In conclusion, it has been the purpose of this writing to allow the Bible to speak on the cessation of miraculous gifts. God has given definite scriptural boundaries for the end of miracles. They may not coincide with commonly held views. Nevertheless, the harmony and consistency of all the above passages undeniably point in one direction - past history, to one time - the end of the Jewish age and coming of Christ in A.D. 70. Not once in scripture is the death of an apostle or disciple mentioned as a point of termination though this is a commonly held tradition among many brethren. The completion of the written record of the new testament is also questioned and shown to be inconclusive as a point of termination. The writing of the new testament of necessity preceded the end of miraculous inspiration and the fulfillment of the day of redemption which it prophesied. In addition, the reason there were no inspired books, apostles, teachers, pastors, prophets, evangelists or otherwise after the end of the Jewish age is that none had any divine authority to continue prophesying or inspired utterance after vision and prophecy were sealed up, (Dan. 9:24; Zech. 13:2-4).
From that point on even to this very day, apostolic authority and all other authority rests in the word which stands completed and fulfilled. Neither an apostle nor even an angel from heaven could add anything to , or take anything away from, to alter the perfect law of liberty which had been revealed before 70 A.D., (Gal. 1:8,9). Once this message was confirmed in the fulfillment of all things further inspiration and confirmation was no more needed then than it is needed today! Were the apostle John and other disciples of the miraculous period any less equipped or competent to live in a post-miraculous age than the generations of their succeeding counterparts? Did they not experience the state of the perfect just as we are today? To argue for inspired apostles after the fulfilled, confirmed arrival of the "perfect" is to deny that very confirmation and perfection. Lastly, the end of the age, the revelation or day of Christ, the full-grown man, the coming of the perfect, seeing "face to face," the redemption of the purchased possession, receiving the inheritance, and the unity of the faith are all equivalents in time and meaning having occurred in 70 A.D. with the fall of Jerusalem. The Bible makes abundantly clear that this is the time of the end or cessation of miracles.
What do YOU think ?
Mr Bell you do not feel miracles can occur today such as healings and such? Bottom line God performed miracles back then he can do so today. I know, Im living proof. Now to place a limitation on God is not wise. There are many people today healed of many illnesses and diseases that medical science has no explanation of. Many of whom where told they had a terminal illness and would die shortly. My brother for one. I myself had a very serious problem and one day I walked into a Christian church during praise and worship. It was not a healing service or any special kind of service but in an instant my condition left me and I had suffered for 3 years previous up till that day. God indeed still heals today. You may say that doesnt line up with Fulfilled Eschatology but truth be known, there is still a need for miracles today. Miracles happen to me all the time. Jesus said that whatever you believe, if you have faith the size of a mustard seed and say to this mountain be removed it will be removed. The bible also teaches all things are possible with God and that includes miracles. Some things in life just dont fit neatly into a little box. God Bless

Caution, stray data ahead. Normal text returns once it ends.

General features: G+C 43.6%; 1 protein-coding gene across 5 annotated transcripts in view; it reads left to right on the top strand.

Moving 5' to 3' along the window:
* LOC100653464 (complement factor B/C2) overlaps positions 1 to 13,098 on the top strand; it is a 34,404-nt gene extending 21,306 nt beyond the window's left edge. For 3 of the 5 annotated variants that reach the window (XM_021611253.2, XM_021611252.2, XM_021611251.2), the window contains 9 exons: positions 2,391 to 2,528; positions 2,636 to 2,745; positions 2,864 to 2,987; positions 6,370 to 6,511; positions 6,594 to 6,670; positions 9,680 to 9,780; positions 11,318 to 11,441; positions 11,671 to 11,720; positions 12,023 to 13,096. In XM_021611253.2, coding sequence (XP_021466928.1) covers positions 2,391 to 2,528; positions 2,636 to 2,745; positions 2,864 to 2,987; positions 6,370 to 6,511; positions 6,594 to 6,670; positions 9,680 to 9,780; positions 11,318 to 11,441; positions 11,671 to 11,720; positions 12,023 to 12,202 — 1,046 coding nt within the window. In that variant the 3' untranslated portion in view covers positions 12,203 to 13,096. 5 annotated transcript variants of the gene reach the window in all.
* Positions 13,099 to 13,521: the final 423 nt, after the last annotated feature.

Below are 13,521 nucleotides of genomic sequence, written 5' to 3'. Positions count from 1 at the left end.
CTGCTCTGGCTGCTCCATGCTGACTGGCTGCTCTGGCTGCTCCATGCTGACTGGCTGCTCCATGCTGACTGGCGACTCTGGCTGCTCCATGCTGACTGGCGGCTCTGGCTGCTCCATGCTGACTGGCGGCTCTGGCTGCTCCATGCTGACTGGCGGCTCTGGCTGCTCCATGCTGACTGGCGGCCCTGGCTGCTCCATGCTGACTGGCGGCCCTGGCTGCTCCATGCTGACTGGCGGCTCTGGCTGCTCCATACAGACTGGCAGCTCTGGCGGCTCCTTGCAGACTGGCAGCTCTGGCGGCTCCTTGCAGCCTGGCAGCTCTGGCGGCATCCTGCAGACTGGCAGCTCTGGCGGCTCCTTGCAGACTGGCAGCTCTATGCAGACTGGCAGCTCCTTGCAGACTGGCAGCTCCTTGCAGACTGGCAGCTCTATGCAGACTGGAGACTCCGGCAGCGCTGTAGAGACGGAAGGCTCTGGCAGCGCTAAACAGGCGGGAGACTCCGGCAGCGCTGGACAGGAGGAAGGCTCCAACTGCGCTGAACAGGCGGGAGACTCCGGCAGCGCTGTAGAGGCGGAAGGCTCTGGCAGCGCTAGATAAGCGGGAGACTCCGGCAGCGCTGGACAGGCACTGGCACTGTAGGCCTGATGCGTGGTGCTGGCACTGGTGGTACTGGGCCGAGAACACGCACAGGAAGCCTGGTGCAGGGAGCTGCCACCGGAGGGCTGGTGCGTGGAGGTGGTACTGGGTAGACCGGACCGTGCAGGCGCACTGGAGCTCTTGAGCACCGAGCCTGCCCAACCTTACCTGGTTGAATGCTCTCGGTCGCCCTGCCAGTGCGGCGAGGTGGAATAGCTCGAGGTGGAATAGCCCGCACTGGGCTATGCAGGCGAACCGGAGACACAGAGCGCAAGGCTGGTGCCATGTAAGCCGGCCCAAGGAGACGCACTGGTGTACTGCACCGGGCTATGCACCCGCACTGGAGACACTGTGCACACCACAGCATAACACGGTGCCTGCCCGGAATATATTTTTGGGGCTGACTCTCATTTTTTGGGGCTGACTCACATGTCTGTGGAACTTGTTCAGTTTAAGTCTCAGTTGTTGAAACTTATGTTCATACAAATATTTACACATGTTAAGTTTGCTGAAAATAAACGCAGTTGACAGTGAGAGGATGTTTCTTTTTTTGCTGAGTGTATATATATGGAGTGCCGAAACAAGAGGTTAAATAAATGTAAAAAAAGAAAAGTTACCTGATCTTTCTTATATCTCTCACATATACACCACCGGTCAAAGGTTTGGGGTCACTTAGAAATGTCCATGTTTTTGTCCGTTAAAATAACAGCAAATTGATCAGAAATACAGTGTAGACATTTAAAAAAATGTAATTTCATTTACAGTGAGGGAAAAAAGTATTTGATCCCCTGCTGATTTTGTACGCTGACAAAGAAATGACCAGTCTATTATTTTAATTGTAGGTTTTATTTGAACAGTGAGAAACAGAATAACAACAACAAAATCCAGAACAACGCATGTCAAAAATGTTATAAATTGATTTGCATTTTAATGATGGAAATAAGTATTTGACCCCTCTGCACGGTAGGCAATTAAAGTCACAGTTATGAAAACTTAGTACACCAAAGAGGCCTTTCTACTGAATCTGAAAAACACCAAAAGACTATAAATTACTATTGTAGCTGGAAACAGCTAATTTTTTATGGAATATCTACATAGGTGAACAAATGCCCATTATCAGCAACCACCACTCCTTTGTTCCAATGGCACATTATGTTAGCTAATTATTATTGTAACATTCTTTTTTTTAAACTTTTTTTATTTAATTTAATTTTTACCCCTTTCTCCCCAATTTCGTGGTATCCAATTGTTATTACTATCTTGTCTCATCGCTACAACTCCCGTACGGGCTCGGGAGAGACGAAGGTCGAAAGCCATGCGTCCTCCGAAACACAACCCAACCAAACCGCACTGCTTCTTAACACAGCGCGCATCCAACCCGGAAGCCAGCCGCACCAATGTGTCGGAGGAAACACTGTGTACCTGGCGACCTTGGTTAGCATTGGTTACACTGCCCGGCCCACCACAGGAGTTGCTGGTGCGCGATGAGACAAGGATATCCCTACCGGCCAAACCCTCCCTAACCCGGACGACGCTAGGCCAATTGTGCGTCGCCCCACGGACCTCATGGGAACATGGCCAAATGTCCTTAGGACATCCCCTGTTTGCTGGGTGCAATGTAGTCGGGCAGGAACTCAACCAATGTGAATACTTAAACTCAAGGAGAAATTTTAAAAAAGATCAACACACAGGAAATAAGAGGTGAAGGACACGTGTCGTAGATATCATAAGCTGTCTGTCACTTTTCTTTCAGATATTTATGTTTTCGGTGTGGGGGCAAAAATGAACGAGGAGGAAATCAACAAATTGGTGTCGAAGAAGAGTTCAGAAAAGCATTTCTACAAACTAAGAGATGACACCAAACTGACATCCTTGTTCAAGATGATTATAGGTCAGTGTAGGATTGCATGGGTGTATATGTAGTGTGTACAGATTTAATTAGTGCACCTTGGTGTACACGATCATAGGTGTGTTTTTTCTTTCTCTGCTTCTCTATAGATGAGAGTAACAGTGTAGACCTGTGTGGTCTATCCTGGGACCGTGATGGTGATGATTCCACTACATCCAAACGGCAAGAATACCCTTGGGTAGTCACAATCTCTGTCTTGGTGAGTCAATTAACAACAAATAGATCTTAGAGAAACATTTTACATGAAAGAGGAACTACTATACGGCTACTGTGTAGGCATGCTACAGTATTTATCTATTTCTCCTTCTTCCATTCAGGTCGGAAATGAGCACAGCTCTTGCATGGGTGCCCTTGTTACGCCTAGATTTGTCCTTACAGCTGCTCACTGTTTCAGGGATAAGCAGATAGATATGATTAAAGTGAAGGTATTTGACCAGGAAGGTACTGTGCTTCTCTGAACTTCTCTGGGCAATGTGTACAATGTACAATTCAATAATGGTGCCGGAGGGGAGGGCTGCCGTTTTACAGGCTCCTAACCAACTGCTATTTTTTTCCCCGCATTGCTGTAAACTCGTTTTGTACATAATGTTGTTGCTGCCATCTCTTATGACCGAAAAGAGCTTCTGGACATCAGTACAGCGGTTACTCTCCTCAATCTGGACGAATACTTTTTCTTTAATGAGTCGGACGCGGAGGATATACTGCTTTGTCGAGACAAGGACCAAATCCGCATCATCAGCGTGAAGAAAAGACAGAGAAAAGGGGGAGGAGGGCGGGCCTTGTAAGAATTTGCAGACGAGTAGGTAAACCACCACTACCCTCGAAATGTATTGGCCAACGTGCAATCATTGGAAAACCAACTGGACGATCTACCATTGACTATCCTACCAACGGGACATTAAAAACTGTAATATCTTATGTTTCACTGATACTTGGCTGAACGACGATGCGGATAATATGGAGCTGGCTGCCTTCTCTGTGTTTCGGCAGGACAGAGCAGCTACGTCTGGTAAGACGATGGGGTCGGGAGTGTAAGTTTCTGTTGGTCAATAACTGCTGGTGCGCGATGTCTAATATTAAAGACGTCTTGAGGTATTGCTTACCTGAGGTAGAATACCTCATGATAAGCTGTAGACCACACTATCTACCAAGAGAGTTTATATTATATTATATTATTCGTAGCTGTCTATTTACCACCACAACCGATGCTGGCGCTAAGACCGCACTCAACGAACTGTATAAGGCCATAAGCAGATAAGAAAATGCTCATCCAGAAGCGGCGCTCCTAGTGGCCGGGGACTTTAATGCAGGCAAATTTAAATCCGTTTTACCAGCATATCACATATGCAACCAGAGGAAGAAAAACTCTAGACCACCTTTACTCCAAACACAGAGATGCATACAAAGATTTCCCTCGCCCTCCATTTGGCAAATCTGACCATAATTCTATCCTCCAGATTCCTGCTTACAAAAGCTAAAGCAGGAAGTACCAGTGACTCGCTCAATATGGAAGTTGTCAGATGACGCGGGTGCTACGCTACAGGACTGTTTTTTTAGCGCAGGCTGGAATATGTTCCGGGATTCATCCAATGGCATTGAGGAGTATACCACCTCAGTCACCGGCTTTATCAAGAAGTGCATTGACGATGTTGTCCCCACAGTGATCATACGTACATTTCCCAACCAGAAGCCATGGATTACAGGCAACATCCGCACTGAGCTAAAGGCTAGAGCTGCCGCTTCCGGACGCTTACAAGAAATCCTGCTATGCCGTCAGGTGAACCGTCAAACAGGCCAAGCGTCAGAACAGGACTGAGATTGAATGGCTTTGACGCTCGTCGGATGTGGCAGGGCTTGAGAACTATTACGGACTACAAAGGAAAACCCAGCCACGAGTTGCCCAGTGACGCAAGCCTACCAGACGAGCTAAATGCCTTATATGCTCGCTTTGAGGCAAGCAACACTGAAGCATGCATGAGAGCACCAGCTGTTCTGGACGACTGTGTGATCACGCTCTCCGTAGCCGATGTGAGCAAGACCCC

Bell is right,the scriptures fully explain.God still heals today because of His own good pleasure not because of any gifted person. Tony Hill
I agree that God still works miracles, as my wife is proof of that. How else can God glorify Himself and reveal Himself to those that truly believe and have faith in Him. Steve
After 30 yrs of believing contray,I do now embrace to the greater degree of what you have share.Yet I still am greatful that miricles,healings and marveleous words of great councel are at large in the body of Christ. I have yet to determine why and how they operate.I can only add that He again knows best how to minister to those who are His. Thank You
I can agree on almost all of what is said here- certainly to the end of the great outpouring and the ceasing of scriptural revelation. But a recurrent theme in the church today has to do with the supernatural experiences some of us have. God is still Spirit, and human eyes cannot see Him. Likewise, praying in spirit, not with human words out loud, but within our souls, is still a valid principle, and to develop the ability to see and hear Your Father God in the spiritual realm are principles which are NOT to cease. And the ability to experience Gods' sensible presence in corporate and personal worship is not listed as ceasing either. While Bell's comments on the end to an apostolic age are valid, I think we need to stop acting as though God were dead, and unable to let us experience the supernatural ocassionally. We preterists need to be a little less puffed up with our knowledge, and stop relating to God as though He were far removed from us. In fact, since all things are fulfilled, that Holy City of Revelation now exists on Earth, and to sojourn into it is not accomplished by any natural means. I never hear anyone talking about going freely in and out of there, as the Word says we may, since I think it scares those of us from the modern pretorical camp. I am not offering up any finite explanations about that as of now, but suffice it to say that if we were willing to acknowledge the soul and spirit components of our lives, put them into Gods control, and not be so afraid to hear Him, speak to Him, and experience Him in a supernatural way in that spirit world, we could certainly become a more powerful agent of His real Kingdom on Earth,and be the people He turned over this Kingdom advancement to in Revelation. Do you remember, a Kingdom WITHOUT end, the increase of peace and the rule of our Christ forever?